It's not true that you usually talk about voltage, in transistor application current is usually way more important. In fact galvanometers actually measure current (magnetic field is generated by current), and that was until some years ago the preferred way to measure voltage, too.
The trick is that they are related by resistance (Ohm said so) and since usually resistance is constant (at least for the loads of the time) a continuous current produces a continuous voltage.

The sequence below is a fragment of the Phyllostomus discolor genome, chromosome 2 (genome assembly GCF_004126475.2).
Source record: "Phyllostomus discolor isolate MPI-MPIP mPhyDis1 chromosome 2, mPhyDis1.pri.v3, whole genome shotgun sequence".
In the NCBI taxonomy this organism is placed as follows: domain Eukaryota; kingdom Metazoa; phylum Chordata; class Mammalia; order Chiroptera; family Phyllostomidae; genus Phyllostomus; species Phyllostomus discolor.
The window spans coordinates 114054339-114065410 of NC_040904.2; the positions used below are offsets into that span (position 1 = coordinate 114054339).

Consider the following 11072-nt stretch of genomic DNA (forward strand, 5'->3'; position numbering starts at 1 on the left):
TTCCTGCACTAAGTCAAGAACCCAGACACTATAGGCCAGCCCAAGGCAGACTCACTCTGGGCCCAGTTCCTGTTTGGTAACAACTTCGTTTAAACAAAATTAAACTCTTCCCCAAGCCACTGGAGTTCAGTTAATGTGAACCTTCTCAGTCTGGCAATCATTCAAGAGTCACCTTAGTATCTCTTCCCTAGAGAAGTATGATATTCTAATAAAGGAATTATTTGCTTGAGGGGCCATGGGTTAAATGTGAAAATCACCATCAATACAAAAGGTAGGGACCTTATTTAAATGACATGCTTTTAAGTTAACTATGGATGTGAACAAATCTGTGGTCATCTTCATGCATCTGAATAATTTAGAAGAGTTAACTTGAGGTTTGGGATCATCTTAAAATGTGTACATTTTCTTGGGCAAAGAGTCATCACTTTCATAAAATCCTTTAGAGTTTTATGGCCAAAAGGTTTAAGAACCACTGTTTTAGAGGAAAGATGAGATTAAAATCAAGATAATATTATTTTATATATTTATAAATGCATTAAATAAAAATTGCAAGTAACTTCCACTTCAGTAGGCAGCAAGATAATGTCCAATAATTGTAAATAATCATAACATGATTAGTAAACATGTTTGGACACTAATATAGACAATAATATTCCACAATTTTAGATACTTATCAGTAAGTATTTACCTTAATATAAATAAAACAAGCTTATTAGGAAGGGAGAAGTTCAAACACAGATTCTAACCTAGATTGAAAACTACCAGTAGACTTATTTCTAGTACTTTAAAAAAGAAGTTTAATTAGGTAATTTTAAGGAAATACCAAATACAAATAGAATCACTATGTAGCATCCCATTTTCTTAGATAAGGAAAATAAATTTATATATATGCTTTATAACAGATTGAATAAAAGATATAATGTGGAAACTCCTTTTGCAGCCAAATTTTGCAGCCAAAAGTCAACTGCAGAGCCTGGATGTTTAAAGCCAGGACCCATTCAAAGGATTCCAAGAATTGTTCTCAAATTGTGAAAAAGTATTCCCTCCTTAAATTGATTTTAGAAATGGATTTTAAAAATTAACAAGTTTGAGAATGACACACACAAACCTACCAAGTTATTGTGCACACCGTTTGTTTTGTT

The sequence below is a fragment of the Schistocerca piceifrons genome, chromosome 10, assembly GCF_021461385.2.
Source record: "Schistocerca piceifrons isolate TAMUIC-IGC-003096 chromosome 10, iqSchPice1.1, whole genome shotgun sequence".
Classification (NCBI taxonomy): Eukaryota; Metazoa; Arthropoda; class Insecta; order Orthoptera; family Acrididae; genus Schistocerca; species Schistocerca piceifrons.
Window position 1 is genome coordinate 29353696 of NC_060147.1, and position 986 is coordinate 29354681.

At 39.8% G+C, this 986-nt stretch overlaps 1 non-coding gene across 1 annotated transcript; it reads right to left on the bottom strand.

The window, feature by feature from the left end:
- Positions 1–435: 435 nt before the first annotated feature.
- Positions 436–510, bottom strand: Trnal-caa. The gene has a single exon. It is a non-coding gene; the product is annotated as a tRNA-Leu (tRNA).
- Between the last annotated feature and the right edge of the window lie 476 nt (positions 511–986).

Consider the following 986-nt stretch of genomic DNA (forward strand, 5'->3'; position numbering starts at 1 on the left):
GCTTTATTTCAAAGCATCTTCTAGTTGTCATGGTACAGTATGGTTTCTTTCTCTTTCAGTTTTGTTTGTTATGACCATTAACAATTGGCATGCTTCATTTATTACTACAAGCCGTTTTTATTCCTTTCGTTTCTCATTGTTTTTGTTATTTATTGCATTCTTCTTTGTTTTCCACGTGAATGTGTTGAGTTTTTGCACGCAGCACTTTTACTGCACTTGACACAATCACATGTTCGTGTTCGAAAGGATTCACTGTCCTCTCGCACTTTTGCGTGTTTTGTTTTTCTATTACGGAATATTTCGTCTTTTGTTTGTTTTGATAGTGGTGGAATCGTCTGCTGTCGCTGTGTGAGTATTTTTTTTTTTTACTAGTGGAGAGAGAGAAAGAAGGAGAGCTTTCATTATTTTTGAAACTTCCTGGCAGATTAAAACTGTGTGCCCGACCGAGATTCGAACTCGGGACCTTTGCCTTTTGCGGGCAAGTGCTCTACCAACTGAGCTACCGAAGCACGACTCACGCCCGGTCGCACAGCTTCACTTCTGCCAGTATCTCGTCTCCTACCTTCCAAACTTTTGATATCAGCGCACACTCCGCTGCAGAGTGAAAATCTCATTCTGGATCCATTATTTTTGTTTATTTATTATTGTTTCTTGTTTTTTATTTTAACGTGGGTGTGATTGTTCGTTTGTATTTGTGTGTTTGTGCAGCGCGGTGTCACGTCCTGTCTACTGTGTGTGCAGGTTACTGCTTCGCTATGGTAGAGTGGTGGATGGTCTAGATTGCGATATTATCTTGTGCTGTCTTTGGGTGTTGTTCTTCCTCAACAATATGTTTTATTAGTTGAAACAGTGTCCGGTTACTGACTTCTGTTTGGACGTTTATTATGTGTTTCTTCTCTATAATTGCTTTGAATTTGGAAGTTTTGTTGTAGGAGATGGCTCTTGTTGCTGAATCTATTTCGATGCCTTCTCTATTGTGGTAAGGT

If you really want to go linguistic, the real issue is saying "DC voltage" or "DC current": the first has not really sense (direct current voltage? meh), the second one is like saying "LED diode" (current is already in acronym)
By the way, languages vary: in italian we use "corrente continua", "corrente alternata", "tensione continua", "tensione alternata": no redundant acronyms and "direct" is replaced by "continuous" which is arguably a better choice.
PS: and don't forget about the "conventional direction of flow" thing!